Empty Burnley and Padiham properties are prepped for refurbishment as Councillors are set to agree a series of measures to bring long-term empty properties back into use.
As part of its Empty Homes Programme, Burnley Council’s executive, which meets tomorrow on Tuesday, November 1st, is being asked to approve compulsory purchase orders (CPOs) on nine properties at various addresses in Burnley.
The purchases will result in houses which have been empty for a number of years bought, refurbished and then put back on the open market, while the money raised is put back into the programme to fund further purchases.
The properties involved are long-term vacant properties where the owners have been contacted several times by the council and where they either did not respond or did not give any reasonable proposal to renovate and bring the properties back into use.
In many cases the properties involved attract anti-social behavior such as vandalism and fly-tipping, and adversely affect the surrounding neighbourhood. Bringing them back into use helps reduce anti-social behavior and improves the surrounding area.
Councillors are also being asked to extend a successful environmental improvement scheme to include Branch Road. The scheme has already proved popular with residents in the Accrington Road, Brennand Street and Dickson Street areas.
The executive is also being asked to extend an existing scheme of offering interest-free loans to property owners to renovate and improve empty houses to cover new selective licensing areas in and around Ingham and Lawrence Streets, Leyland Road, Burnley Wood, and Healey Wood.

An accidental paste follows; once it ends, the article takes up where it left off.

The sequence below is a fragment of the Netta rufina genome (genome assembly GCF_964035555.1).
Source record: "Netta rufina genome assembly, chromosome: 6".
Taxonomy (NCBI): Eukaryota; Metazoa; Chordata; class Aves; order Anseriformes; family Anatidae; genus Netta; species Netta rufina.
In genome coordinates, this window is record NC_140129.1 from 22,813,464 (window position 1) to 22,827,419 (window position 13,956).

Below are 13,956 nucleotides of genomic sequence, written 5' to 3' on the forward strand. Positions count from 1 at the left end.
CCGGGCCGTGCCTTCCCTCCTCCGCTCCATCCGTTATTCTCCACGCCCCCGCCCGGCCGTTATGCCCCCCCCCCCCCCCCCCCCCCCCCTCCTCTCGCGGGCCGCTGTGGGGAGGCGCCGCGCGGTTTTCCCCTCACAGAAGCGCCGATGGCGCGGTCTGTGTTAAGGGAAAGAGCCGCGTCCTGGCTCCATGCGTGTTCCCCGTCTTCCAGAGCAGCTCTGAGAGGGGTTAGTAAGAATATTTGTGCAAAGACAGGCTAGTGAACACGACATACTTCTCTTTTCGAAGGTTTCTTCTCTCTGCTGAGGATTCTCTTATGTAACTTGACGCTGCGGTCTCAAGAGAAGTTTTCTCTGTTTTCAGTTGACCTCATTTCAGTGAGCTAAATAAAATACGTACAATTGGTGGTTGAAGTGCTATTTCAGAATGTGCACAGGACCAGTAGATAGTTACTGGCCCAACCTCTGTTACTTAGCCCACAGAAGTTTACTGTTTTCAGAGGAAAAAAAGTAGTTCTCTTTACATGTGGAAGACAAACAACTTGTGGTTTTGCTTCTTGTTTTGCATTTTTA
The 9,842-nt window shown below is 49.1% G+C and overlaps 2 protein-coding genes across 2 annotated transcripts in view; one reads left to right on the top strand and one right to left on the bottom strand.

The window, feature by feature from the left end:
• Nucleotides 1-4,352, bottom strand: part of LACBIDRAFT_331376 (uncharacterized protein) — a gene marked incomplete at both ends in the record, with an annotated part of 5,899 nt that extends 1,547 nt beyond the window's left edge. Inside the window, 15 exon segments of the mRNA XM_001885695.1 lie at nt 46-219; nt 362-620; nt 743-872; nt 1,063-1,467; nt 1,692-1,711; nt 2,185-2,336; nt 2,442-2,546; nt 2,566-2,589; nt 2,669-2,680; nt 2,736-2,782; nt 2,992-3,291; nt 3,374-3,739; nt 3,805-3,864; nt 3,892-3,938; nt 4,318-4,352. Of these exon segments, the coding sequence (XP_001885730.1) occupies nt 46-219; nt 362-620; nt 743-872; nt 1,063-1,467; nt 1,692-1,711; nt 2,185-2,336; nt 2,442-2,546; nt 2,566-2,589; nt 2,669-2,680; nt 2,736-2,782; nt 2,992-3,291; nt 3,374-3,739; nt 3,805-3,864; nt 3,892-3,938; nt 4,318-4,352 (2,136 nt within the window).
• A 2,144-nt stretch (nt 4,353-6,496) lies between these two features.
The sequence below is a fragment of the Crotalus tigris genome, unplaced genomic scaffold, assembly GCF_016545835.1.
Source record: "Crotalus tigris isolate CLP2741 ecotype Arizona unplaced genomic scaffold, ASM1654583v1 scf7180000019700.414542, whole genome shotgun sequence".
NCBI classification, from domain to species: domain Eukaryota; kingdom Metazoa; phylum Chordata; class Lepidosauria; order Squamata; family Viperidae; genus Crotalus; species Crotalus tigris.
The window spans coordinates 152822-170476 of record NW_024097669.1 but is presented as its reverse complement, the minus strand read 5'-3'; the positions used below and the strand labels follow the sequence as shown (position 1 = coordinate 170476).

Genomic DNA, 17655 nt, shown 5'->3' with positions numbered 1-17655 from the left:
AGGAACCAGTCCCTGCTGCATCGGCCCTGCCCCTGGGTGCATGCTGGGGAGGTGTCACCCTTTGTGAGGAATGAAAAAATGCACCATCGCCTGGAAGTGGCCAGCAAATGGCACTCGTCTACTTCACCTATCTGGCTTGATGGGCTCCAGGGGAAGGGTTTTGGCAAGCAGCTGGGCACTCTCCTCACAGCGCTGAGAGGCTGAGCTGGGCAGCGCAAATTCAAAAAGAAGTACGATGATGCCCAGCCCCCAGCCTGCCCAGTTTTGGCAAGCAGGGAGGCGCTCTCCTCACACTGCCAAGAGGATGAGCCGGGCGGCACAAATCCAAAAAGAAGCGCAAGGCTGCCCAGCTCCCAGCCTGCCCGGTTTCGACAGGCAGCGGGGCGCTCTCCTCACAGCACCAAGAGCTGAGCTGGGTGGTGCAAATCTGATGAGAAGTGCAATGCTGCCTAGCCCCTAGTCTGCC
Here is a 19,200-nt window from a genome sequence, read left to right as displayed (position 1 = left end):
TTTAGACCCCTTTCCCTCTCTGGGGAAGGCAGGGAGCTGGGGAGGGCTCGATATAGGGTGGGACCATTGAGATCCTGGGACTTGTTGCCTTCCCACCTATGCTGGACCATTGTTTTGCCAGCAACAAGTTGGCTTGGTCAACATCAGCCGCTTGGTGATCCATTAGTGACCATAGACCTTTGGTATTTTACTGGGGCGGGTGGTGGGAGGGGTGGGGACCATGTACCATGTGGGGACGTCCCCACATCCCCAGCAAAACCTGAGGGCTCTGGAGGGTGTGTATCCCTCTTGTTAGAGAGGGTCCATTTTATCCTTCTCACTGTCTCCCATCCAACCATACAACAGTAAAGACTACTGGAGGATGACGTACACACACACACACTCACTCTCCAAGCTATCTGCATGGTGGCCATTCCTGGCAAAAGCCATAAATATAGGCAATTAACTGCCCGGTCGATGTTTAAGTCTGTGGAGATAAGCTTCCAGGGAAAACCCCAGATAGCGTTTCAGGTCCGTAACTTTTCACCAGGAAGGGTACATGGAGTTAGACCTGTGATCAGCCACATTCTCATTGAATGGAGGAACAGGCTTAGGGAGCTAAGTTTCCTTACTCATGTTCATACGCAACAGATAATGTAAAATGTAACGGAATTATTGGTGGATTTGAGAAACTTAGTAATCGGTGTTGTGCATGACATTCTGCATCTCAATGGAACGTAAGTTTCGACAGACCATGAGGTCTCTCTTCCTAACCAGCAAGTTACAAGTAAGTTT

Finally the council wants to support responsible landlords to make further investments in selective licensing areas. The executive is recommended to agree the council would pay the selective licensing fee if a landlord buys an empty property in the designation areas which has been vacant for at least 12 months and the property is refurbished to an agreed standard within six months of being purchased.
Councillor John Harbour, executive member for housing and environment, said: “We're working across the whole borough to breathe new life into empty houses, improving not only the house itself but also the wider area. These empty homes often attract anti- social behavior and can be a blight on the surrounding area.
“The empty homes programme helps bring problem properties back into use, providing much-needed homes and improving the quality of life for neighbours.